I'm a nice person. I really am. I am kind and generous and generally well-behaved.
So if this is what you believe about me, I need you to stop reading. Truly. Just stop. You may not like me after this.
I dedicated a large portion of my life and attention to a specific organization. I trusted with all my heart that it was filled with wonderful people who believed in their own mission. I loved showing up, for long stretches of time, and seeing the changes in our clientele from year to year. I adored my staff -- even some of those who didn't make great choices -- because their heart was truly and totally devoted to it. Many had grown up in that organization, both literally and figuratively. I was honored -- privileged -- to work alongside people who ate, slept, and lived that organization. And when I say this, please note that I am not exaggerating even the tiniest bit. They gave (and a few continue to give) every last ounce of love and dedication to that place.
You'll notice that this post is in the past tense. The past. Not the present, and most certainly not the future. Because you see, that organization that I believed so strongly in wasn't very honest with one of my dearest friends. They weren't very responsible with the information they shared or the half-truths they told. They weren't very respectful of her or me or so many of my darling staff, and the way that they shut all of them out certainly wasn't very caring. Fail. Fail. Fail. Fail.
Way to live what you love, jerks.
And that was their choice. I'm a big believer in choices. Make it. Live with it. Move on.
But it's hard to move on. There are so many precious memories associated with that job. There are so many beautiful experiences I had with the people I worked with so closely. I recognize the fact that the actions and choices made by a big, faceless organization do not always reflect the feelings of some of the worker bees within it -- a worker bee's gotta work after all -- but it's pretty damn hard to separate the two. And a couple of those worker bees didn't give a buzz about what was happening.
Fine. They made their choice. Live it. Move on.
I made mine, too, and I was okay with that. I'd made my peace with it. I hadn't heard a peep from any of those people for 10 months, and truthfully, that was fine by me. It didn't shock me in the least that the very next cut was me. Expected and acceptable.
What isn't fine by me, though?
Tonight, when after 10 months of ignoring me, you call me FOR A DONATION.
You call me, for my hard-earned money -- money I did not earn from you because apparently everything I did for your organization was JUST NOT GOOD ENOUGH.
You call me, asking for help, when you didn't have the DECENCY OR COURTESY to even say thank you for all the times I did help you for absolutely nothing in return.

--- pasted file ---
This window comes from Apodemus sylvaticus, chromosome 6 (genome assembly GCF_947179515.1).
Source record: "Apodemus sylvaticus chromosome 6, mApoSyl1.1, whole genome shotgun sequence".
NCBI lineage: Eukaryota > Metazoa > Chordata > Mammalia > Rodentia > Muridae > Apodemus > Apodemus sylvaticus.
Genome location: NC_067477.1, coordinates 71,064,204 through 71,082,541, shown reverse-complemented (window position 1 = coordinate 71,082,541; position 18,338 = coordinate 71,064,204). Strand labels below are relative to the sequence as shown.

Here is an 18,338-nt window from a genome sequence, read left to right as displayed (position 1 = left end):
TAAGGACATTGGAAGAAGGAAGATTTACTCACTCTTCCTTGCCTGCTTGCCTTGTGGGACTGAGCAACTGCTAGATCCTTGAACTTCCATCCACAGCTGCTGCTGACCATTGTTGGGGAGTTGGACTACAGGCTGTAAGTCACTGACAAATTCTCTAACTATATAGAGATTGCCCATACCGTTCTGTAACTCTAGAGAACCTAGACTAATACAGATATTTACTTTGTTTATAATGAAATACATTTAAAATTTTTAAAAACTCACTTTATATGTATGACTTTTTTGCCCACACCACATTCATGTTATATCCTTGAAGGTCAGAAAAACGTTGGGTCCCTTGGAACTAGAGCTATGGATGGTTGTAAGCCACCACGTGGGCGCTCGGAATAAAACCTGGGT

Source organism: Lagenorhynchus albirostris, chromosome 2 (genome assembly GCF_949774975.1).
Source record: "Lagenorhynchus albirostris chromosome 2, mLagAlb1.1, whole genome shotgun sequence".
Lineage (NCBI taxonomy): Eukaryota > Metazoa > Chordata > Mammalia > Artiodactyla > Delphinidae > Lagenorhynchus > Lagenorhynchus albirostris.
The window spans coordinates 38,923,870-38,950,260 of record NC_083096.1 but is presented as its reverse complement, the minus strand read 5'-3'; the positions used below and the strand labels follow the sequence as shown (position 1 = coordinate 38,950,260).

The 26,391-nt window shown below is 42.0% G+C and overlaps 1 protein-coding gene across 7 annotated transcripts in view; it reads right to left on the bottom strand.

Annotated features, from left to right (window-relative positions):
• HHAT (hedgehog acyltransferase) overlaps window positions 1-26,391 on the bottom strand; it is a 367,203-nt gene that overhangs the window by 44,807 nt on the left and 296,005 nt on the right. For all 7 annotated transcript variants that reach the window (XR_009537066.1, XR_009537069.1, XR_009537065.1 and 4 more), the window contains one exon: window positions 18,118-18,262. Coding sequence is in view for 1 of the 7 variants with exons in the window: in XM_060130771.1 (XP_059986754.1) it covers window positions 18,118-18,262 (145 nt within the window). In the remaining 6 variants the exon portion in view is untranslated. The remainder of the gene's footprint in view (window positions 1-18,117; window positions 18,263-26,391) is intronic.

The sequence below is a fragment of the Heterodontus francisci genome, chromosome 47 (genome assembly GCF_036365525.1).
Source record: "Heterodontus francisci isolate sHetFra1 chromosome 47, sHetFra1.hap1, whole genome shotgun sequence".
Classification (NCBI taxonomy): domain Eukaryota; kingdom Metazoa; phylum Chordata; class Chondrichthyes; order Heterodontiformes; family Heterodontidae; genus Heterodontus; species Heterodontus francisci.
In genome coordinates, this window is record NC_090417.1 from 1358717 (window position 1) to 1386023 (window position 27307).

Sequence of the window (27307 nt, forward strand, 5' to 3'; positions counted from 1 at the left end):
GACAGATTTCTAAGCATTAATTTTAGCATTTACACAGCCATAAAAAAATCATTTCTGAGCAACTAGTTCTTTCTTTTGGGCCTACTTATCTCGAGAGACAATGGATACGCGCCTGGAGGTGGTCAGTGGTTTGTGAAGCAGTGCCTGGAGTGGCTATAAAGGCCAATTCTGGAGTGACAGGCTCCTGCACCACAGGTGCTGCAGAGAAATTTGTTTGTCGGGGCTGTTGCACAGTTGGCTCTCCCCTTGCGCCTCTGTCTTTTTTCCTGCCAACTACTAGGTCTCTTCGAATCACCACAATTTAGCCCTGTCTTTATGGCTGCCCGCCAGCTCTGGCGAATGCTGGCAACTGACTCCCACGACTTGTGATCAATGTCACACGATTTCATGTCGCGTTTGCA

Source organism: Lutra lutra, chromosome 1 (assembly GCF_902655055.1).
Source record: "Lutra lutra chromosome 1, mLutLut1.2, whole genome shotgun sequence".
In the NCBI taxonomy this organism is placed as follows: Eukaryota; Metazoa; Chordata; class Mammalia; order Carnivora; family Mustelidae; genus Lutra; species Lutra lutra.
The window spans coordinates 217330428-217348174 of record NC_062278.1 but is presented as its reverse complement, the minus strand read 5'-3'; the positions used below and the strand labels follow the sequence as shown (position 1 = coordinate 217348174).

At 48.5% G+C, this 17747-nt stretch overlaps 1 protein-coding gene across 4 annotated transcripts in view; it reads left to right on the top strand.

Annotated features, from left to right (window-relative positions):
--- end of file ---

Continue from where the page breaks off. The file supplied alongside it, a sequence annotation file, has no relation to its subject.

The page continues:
You call me, expecting me to be honest and caring and respectful and responsible, when you so obviously were not. And then you start calling all of MY FRIENDS? Newsflash: they didn't give TO you. They gave FOR me. And maybe they're more decent than I am and will continue to give.
Call 'em. It just might work.
(By the way, is it hard to walk around with balls that IMPOSSIBLY HUGE? Because you've got a gigantic pair to keep my donation card in that stack.)
You call me, hoping that I'd forgive and forget, I'm sure. BECAUSE I HAVE PROVEN TO BE A REALLY NICE PERSON IN THE PAST.
Well, that was the past. Not the present. Certainly not the future.
Here's how I wanted to answer the phone:
You have obviously called the wrong house. I AM a nice person, but I'm no doormat. Yes, I was very -- brutally -- honest in my displeasure at your inept handling of the situation, but I kept that as private as I could, trying hard to maintain a professional and polite attitude in public. And I WAS willing to forgive until you turned your back on kids who had dedicated their entire lives to you, not even allowing them a courtesy call. I will continue to care about all of those kids I helped raise, and I will continue to give responsibly to organizations that appreciate what little money or time I can give. But I'm done being respectful.
Maybe I'm being petty. Maybe I'm the one being a jerk right now. Maybe I am letting my pride and anger get the best of me. But if I give you my money -- no matter how noble the cause may be -- I am also telling you that how you treat people -- how you treated MY people -- is okay by me. And, frankly, it's just not. Maybe I'll get my karmic comeuppance, but hopefully so will you.
By the way, is it hard to walk around with balls that IMPOSSIBLY HUGE? Because you've got a gigantic pair of watermelon balls to keep my donation card in that stack.
I got a great many gifts in my time with your organization. Certainly more than I ever expected. And the best thing about them? They don't call me when they need my money. They call me when they just need me.
But I didn't. I didn't even answer the phone. I'm glad too, because you know who they gave my card to? Some new little worker bee who doesn't know any better and probably couldn't give two shits as long as he gets his $1.27 per hour and his cafeteria dinner. I've seen what those kids get to do, and the last thing he needs is my indignation. He'll have enough of his own sooner than he thinks.
And I had a great day today, and nothing is going to ruin it.
Silver lining: I was at least a little bit kind though. My cat threw up on the donation letter sent to me from the last organization to screw over a friend of mine. I folded it up, put it in an envelope, and sent it right back.
Consider yourselves lucky that I just chose not to take your call tonight. It's hard to send cat puke over the phone line.